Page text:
Posted inArts & Culture

Discovery Channel, Ichor, White/Blue, and An Elegy for Julian Grace

Of the four short plays in this production, only Shawn Pfautsch’s Ichor is worth recommending. Directed by Nic Dimond and featuring Staci Stoltz and Mike Griggs, this funny, provocative piece about a robot experiencing existential angst explores scientific progress in terms of ego, memory, emotion, and family relationships. But an entertaining, intriguing 20 minutes can’t […]

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Tegan and Sara

On the page, the foundering love affairs Tegan and Sara Quin chronicle are merely reminders of how wrought with anguish a person’s early 20s can be. Sung, however, their lyrics take on a tone of restless self-discovery so affecting you might wax nostalgic for the days when every doomed relationship seemed like a puzzle you […]

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Seascape

In Edward Albee’s whimsical Pulitzer-winning drama, two diametric couples on a beach reflect on human nature. Nancy and Charlie, mired in midlife crises and the challenge of living in the present, are obsessed with doing things to prove they’re happy. They conjure up escapist fantasies of living beneath the sea, a fantasy realized by Leslie […]

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Dave Douglas & Keystone

Trumpeter Dave Douglas organizes so many bands it’s almost irritating. I wish he’d spend more time with one of them–Nomad, Tiny Bell Trio, Charms of the Night Sky–to see where it might go. But his records are consistently good to great, and the new Keystone (Greenleaf) is no exception. Once again Douglas is experimenting with […]

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Jamie Lidell

On his first solo album, 2000’s Muddlin Gear (Warp), Jamie Lidell hid behind walls of squelchy noise and dirty beats–it was the sort of in-your-face postelectronica record that a California nutjob like Lesser or Kid606 might release. Working with fellow producer Christian Vogel as Super Collider, he let his vocals peek through: on their 1999 […]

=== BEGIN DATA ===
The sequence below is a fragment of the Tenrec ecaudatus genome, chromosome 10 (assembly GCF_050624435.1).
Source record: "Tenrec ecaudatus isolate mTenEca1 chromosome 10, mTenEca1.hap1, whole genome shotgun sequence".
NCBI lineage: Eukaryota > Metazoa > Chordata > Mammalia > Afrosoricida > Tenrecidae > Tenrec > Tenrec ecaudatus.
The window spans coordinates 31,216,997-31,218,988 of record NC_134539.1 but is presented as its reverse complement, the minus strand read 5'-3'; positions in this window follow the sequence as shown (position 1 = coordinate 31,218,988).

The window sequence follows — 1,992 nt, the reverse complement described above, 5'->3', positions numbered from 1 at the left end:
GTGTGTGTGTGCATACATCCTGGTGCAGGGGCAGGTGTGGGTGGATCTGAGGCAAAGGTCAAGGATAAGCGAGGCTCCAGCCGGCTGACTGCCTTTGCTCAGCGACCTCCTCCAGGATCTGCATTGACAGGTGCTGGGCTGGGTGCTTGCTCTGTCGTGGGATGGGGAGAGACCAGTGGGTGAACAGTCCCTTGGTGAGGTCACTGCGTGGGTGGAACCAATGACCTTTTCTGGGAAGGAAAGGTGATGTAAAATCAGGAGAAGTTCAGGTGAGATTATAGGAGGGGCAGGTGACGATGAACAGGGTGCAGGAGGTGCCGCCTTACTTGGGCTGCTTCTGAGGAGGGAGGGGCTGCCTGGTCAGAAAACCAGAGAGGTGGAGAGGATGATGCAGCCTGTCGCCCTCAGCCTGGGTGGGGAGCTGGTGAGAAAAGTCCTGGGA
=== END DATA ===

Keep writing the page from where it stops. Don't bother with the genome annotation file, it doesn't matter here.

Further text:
Posted inNews & Politics

Snips

[snip] Not-so-intelligent design. “Would an intelligent designer create millions of species and then make them go extinct, only to replace them with other species, repeating this process over and over again?” asks the University of Chicago’s Jerry Coyne in the New Republic. “Would an intelligent designer produce animals having a mixture of mammalian and reptilian […]

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Eat and . . . Should We Put It Out? (The Smoke)

Instead of Eat, the Asbestos Theatre Project is performing three unnamed “plays” (really more like scenes) that explore whether redemption is possible when human beings inhabit such profane bodies. The fluid Kate Teichman and the cringing Stephen Mosblech put themselves through various forms of agonized contortion, which are hard to watch if sometimes interesting. But […]

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Separate Lies

Screenwriter Julian Fellowes (Gosford Park, Vanity Fair) makes his directing debut with this devastating drama about a hit-and-run in a country village that takes the life of an old man and forever changes a coldhearted London solicitor (Tom Wilkinson), his beautiful wife (Emily Watson), and their blue-blooded neighbor (Rupert Everett). At 85 minutes the movie […]

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The Treatment

Friday 7 FIERY FURNACES New York’s Fiery Furnaces are about to follow up last year’s grandiose and excellent Blueberry Boat with Rehearsing My Choir (Rough Trade/Sanctuary), which ought to baffle even their most ardent fans. A collaboration between siblings Matt and Eleanor Friedberger and their 83-year-old grandmother, Olga Sarantos, Choir is a rambling, fanciful near […]

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Echoes of Another Man

It would be easy to ding Mia McCullough’s new play for its resemblance to other sci-fi surgery stories, particularly Flowers for Algernon. But she wastes little time on moralizing about medical ethics in this deeply humane tale about implanting the brain of a famous–and famously dysfunctional–artist in a comatose pro golfer in order to keep […]